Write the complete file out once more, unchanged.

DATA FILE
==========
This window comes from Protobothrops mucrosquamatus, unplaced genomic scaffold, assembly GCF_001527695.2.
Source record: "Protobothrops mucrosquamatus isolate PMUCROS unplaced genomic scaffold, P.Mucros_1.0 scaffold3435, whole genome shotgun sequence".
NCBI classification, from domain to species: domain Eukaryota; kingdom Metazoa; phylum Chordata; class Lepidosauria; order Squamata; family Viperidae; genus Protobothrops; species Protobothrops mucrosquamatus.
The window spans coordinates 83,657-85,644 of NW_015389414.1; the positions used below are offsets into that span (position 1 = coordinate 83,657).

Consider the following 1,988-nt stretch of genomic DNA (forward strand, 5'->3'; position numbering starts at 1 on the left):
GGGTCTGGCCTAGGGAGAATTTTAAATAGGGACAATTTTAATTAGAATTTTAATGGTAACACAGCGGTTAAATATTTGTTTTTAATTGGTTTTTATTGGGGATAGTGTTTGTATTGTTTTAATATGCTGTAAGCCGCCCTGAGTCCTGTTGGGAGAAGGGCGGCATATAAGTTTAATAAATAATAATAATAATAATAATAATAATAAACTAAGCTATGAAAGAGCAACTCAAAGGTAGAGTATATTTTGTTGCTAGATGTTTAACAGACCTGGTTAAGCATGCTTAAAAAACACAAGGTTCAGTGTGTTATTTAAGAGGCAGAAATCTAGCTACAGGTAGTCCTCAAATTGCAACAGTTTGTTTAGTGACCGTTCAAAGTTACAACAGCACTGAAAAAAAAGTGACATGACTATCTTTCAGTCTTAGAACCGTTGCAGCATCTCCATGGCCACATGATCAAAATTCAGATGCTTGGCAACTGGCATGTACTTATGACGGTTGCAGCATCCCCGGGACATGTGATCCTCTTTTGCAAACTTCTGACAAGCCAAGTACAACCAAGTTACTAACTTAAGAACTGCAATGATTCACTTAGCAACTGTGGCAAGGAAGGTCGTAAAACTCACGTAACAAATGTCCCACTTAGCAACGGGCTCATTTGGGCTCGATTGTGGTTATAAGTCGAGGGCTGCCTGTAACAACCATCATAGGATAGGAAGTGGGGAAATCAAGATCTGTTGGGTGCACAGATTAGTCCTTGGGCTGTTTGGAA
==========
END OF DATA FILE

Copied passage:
This window comes from Protobothrops mucrosquamatus, unplaced genomic scaffold, assembly GCF_001527695.2.
Source record: "Protobothrops mucrosquamatus isolate PMUCROS unplaced genomic scaffold, P.Mucros_1.0 scaffold3435, whole genome shotgun sequence".
NCBI classification, from domain to species: domain Eukaryota; kingdom Metazoa; phylum Chordata; class Lepidosauria; order Squamata; family Viperidae; genus Protobothrops; species Protobothrops mucrosquamatus.
The window spans coordinates 83,657-85,644 of NW_015389414.1; the positions used below are offsets into that span (position 1 = coordinate 83,657).

Consider the following 1,988-nt stretch of genomic DNA (forward strand, 5'->3'; position numbering starts at 1 on the left):
GGGTCTGGCCTAGGGAGAATTTTAAATAGGGACAATTTTAATTAGAATTTTAATGGTAACACAGCGGTTAAATATTTGTTTTTAATTGGTTTTTATTGGGGATAGTGTTTGTATTGTTTTAATATGCTGTAAGCCGCCCTGAGTCCTGTTGGGAGAAGGGCGGCATATAAGTTTAATAAATAATAATAATAATAATAATAATAATAAACTAAGCTATGAAAGAGCAACTCAAAGGTAGAGTATATTTTGTTGCTAGATGTTTAACAGACCTGGTTAAGCATGCTTAAAAAACACAAGGTTCAGTGTGTTATTTAAGAGGCAGAAATCTAGCTACAGGTAGTCCTCAAATTGCAACAGTTTGTTTAGTGACCGTTCAAAGTTACAACAGCACTGAAAAAAAAGTGACATGACTATCTTTCAGTCTTAGAACCGTTGCAGCATCTCCATGGCCACATGATCAAAATTCAGATGCTTGGCAACTGGCATGTACTTATGACGGTTGCAGCATCCCCGGGACATGTGATCCTCTTTTGCAAACTTCTGACAAGCCAAGTACAACCAAGTTACTAACTTAAGAACTGCAATGATTCACTTAGCAACTGTGGCAAGGAAGGTCGTAAAACTCACGTAACAAATGTCCCACTTAGCAACGGGCTCATTTGGGCTCGATTGTGGTTATAAGTCGAGGGCTGCCTGTAACAACCATCATAGGATAGGAAGTGGGGAAATCAAGATCTGTTGGGTGCACAGATTAGTCCTTGGGCTGTTTGGAA